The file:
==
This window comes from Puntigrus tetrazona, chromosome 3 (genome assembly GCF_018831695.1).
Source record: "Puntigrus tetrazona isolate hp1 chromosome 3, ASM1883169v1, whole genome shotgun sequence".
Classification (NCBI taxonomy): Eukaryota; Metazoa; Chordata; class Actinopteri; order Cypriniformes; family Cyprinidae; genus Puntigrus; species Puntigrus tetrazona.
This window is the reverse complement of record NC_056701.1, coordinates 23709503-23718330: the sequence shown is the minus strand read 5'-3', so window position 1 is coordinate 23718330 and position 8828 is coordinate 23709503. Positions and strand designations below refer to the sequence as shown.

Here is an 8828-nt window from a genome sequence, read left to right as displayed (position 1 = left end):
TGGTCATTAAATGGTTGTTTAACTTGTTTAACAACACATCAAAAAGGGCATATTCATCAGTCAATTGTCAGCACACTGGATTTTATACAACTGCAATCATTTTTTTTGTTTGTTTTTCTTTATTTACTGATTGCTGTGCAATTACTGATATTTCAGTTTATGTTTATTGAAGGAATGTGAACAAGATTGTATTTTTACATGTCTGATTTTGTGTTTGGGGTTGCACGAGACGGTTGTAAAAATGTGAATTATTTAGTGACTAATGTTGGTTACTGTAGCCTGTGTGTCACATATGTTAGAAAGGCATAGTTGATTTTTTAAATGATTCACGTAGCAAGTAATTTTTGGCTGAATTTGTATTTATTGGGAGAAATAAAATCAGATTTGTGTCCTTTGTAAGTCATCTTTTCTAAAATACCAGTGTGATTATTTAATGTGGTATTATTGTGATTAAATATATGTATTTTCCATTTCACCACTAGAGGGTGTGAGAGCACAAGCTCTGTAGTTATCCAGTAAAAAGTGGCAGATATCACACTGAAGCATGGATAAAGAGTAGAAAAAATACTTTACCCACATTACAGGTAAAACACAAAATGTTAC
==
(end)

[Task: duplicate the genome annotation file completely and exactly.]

This window comes from Puntigrus tetrazona, chromosome 3 (genome assembly GCF_018831695.1).
Source record: "Puntigrus tetrazona isolate hp1 chromosome 3, ASM1883169v1, whole genome shotgun sequence".
Classification (NCBI taxonomy): Eukaryota; Metazoa; Chordata; class Actinopteri; order Cypriniformes; family Cyprinidae; genus Puntigrus; species Puntigrus tetrazona.
This window is the reverse complement of record NC_056701.1, coordinates 23709503-23718330: the sequence shown is the minus strand read 5'-3', so window position 1 is coordinate 23718330 and position 8828 is coordinate 23709503. Positions and strand designations below refer to the sequence as shown.

Here is an 8828-nt window from a genome sequence, read left to right as displayed (position 1 = left end):
TGGTCATTAAATGGTTGTTTAACTTGTTTAACAACACATCAAAAAGGGCATATTCATCAGTCAATTGTCAGCACACTGGATTTTATACAACTGCAATCATTTTTTTTGTTTGTTTTTCTTTATTTACTGATTGCTGTGCAATTACTGATATTTCAGTTTATGTTTATTGAAGGAATGTGAACAAGATTGTATTTTTACATGTCTGATTTTGTGTTTGGGGTTGCACGAGACGGTTGTAAAAATGTGAATTATTTAGTGACTAATGTTGGTTACTGTAGCCTGTGTGTCACATATGTTAGAAAGGCATAGTTGATTTTTTAAATGATTCACGTAGCAAGTAATTTTTGGCTGAATTTGTATTTATTGGGAGAAATAAAATCAGATTTGTGTCCTTTGTAAGTCATCTTTTCTAAAATACCAGTGTGATTATTTAATGTGGTATTATTGTGATTAAATATATGTATTTTCCATTTCACCACTAGAGGGTGTGAGAGCACAAGCTCTGTAGTTATCCAGTAAAAAGTGGCAGATATCACACTGAAGCATGGATAAAGAGTAGAAAAAATACTTTACCCACATTACAGGTAAAACACAAAATGTTAC